• 2016AM_MLA

    Barbara K. Altmann and Rosemary G. Feal, representatives of the Modern Language Association

  • 2016AM_AAR

    Jack Fitzmier and David Harrington Watt, representatives of the American Academy of Religion

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    ACLS societies foster high-quality, peer-reviewed scholarship in the humanities.

2014 CAO Spring Meeting

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The Conference of Administrative Officers (CAO) held its spring meeting at the Sheraton Society Hill Hotel in Philadelphia on May 10, 2014, following the ACLS annual meeting. CAO Executive Committee Chair Jack Fitzmier, American Academy of Religion, led the meeting. 

The meeting schedule is available here.

Jack Fitzmier, American Academy of Religion, led the meeting. Victoria Long, Society of the Society for Music Theory, serving as chair of the CAO Nominating Committee, presented the slate of proposed new members for the executive committee. Other nominating committee members were Jay Malone, History of Science Society, and Pauline Saliga, Society of Architectural Historians.  The nominees, who were elected to serve terms ending in spring 2017, were Linda Downs of the College Art Association and Craig Klafter of the American Society of Legal History. They replace outgoing members Victoria Long and Jack Fitzmier. Continuing on the committee are Nancy Kidd, National Communication Association; Timothy Lloyd, American Folklore Society; Milagros Pererya-Rojas, Latin American Studies Association; Stephen Stuempfle, Society for Ethnomusicology; and Kent Williamson, College Forum of the National Council of Teachers of English.

Alyson Reed, Linguistic Society of America, reported on the work of the census committee. Fifty-six member societies completed a questionnaire regarding indicators of organizational health. As part of the ACLS annual meeting, a panel presented census data and discussed plans to conduct a yearly census to detect trends among our member societies. 

Linda Park, Association for Slavic, East European and Eurasian Studies, gave a report on a recent conference entitled “Internationalization of US Education in the 21st Century,” held at the College of William & Mary. The focus of the conference was the future of international and foreign language studies. What is at stake, she said, is the training needed for language proficiency and global competence. Ninety percent of US universities will not be able to support area studies programs without federal funding and private foundations cannot replace the lost funding. National policy directions are needed to ensure that US educational institutions are well positioned to address the nation’s global competence needs going forward.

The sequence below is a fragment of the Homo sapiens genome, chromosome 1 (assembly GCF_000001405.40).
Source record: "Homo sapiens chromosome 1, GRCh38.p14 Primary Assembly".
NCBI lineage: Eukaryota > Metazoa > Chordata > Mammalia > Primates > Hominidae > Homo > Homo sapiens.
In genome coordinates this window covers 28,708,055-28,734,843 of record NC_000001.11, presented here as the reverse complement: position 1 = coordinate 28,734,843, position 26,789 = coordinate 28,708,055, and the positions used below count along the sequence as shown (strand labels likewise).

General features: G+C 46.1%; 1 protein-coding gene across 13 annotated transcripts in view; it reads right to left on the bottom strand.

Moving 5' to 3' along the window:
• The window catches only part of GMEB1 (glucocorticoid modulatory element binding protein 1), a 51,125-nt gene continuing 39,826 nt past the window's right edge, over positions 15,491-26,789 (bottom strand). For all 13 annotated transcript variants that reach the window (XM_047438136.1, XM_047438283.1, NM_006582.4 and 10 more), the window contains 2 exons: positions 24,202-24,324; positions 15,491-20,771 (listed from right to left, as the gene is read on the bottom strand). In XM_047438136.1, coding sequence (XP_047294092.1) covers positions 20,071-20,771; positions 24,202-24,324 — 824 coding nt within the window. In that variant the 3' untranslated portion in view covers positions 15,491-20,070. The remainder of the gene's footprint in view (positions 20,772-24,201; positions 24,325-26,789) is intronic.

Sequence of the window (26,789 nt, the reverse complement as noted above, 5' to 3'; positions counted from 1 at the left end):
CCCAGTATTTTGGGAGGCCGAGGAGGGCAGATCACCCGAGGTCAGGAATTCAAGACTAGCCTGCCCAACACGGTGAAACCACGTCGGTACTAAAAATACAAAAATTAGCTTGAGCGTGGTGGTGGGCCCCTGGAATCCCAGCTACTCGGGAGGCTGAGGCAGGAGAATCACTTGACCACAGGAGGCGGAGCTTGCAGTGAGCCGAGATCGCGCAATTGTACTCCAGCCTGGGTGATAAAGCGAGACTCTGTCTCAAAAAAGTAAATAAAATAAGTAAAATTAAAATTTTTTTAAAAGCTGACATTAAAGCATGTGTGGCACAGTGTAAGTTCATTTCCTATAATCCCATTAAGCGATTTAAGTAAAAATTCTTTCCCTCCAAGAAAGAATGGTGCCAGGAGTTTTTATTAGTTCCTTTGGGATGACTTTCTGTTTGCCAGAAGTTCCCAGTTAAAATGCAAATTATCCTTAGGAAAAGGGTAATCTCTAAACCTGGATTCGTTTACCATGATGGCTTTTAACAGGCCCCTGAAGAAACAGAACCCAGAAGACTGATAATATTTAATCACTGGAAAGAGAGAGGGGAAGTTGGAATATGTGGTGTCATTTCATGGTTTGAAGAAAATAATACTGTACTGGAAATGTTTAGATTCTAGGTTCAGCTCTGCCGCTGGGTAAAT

ACLS Vice President Steven C. Wheatley brought forward a proposal from the Chain Bridge Group to provide assistance to ACLS member societies in assessing their options for increasing access to society-published content. The aim would be to develop a practical, politically-neutral guide that focuses on approaches to open-access distribution appropriate to the humanities and interpretive social sciences. The idea was recommended to the CAO Executive Committee for further discussion.  

John Paul Christy gave a brief history of ACLS's Public Fellows program, outlining its growth from eight awards in its first year to 20 fellowships in the fourth competition. Many fellows have converted their fellowships into permanent staff positions with their hosts, he noted, while others parlayed their fellowship experience into jobs with new organizations within their selected career fields. Christy also outlined some of the challenges facing PhDs who pursue non-academic careers, including reluctance among some graduate faculty and deans to support non-academic career outcomes, and a relative lack of visibility of PhDs working outside of the academy. He reported that both issues were improving, however, thanks to in part to programs like Public Fellows and the recent high-profile efforts by learned societies to support career diversity. 

Stephen M. Schaefer of Whiteford, Taylor & Preston, L.L.P (a law firm providing a “preferred client” rate to ACLS member societies) gave a brief presentation on the legal implications for social media. Following his presentation, he made himself available for specific questions. 

The next leadership seminar for ACLS member society presidents and chief administrative officers will be held on Monday, September 8, 2014. This year's seminar will be led by Bruce Lesley, a BoardSource consultant specializing in nonprofit board best practices, with a particular emphasis on the board's role in strategic planning and innovation.

The CAO will next convene in Honolulu, HI, October 30-November 2, 2014.

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  • CAO Chair Jack Fitzmier moderating ACLS annual meeting session on learned society census data

  • "Money, Members, Mission: Learned Societies by the Numbers" panelists Thomas DuBois, Ed Liebow, Beverly Diamond and Alyson Reed

  • Carol Bakhos and Rona Sheramy of the Association for Jewish Studies

  • Thomas Dubois and Richard Jensen of the Society for the Advancement of Scandinavian Studies

  • Suzanne Moyer Baazet and Judith A. Byfield of the African Studies Association

  • Leith Mullings and Edward B. Lieibow of the American Anthropological Association

  • Stephen Steumpfle and Beverly Diamond of the Society for Ethnomusicology with Carol Ann Muller

  • Amy Ferrer of the American Philosopohical Association and Katherine Finley of the Organization of American Historians

  • Keith Francis and Charles Lippy of the American Society for Church History

  • Ute Wartenberg Kagan of the American Numismatic Society

  • Andrew Vaughn, American Schools of Oriental Research, and John Kutsko, Society of Biblical Literature